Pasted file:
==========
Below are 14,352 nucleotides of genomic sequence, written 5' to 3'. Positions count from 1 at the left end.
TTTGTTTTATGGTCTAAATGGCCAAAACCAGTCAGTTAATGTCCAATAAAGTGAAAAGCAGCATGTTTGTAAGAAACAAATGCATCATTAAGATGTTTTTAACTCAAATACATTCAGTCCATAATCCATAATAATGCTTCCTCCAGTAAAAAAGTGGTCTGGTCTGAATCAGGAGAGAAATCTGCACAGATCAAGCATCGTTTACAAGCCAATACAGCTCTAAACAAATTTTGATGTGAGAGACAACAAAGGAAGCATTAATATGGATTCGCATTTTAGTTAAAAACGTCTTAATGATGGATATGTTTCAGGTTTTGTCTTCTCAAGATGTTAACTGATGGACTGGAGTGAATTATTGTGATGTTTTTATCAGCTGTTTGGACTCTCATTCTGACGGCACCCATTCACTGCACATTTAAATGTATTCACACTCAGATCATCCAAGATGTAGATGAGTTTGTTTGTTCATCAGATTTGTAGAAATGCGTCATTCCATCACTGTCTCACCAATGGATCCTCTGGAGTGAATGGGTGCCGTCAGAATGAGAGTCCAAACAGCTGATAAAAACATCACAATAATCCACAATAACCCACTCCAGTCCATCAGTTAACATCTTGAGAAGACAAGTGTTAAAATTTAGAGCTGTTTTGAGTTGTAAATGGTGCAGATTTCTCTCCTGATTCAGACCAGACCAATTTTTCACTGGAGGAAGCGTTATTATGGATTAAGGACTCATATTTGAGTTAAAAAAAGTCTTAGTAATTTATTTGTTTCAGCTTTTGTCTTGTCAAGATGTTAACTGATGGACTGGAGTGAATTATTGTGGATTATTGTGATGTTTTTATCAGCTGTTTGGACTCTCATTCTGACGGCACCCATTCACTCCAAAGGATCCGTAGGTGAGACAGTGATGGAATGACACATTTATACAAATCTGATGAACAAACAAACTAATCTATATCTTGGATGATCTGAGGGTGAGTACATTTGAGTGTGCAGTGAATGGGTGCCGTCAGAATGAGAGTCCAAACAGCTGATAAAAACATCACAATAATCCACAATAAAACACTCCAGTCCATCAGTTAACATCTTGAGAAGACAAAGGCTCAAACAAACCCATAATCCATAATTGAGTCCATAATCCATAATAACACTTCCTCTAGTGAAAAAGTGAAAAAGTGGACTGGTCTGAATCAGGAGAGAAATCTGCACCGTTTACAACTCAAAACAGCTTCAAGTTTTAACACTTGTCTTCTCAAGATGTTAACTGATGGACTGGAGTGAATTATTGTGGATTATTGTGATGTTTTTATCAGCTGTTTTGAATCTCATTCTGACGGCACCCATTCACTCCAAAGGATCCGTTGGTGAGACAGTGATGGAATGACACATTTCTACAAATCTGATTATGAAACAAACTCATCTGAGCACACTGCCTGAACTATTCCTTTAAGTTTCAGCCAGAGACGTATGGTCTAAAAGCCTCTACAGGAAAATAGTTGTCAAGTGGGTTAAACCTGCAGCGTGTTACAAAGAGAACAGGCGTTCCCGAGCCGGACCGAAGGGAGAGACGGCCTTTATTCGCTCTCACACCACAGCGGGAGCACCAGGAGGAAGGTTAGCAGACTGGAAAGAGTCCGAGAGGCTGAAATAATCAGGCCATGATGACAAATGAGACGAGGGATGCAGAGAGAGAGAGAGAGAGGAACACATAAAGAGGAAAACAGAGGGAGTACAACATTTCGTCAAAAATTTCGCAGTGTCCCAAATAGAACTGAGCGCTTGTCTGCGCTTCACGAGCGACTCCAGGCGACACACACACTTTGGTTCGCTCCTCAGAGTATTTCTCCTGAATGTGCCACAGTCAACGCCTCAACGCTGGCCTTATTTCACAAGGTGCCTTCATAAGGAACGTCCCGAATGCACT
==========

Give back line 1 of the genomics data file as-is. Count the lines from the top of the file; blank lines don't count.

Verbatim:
Below are 14,352 nucleotides of genomic sequence, written 5' to 3'. Positions count from 1 at the left end.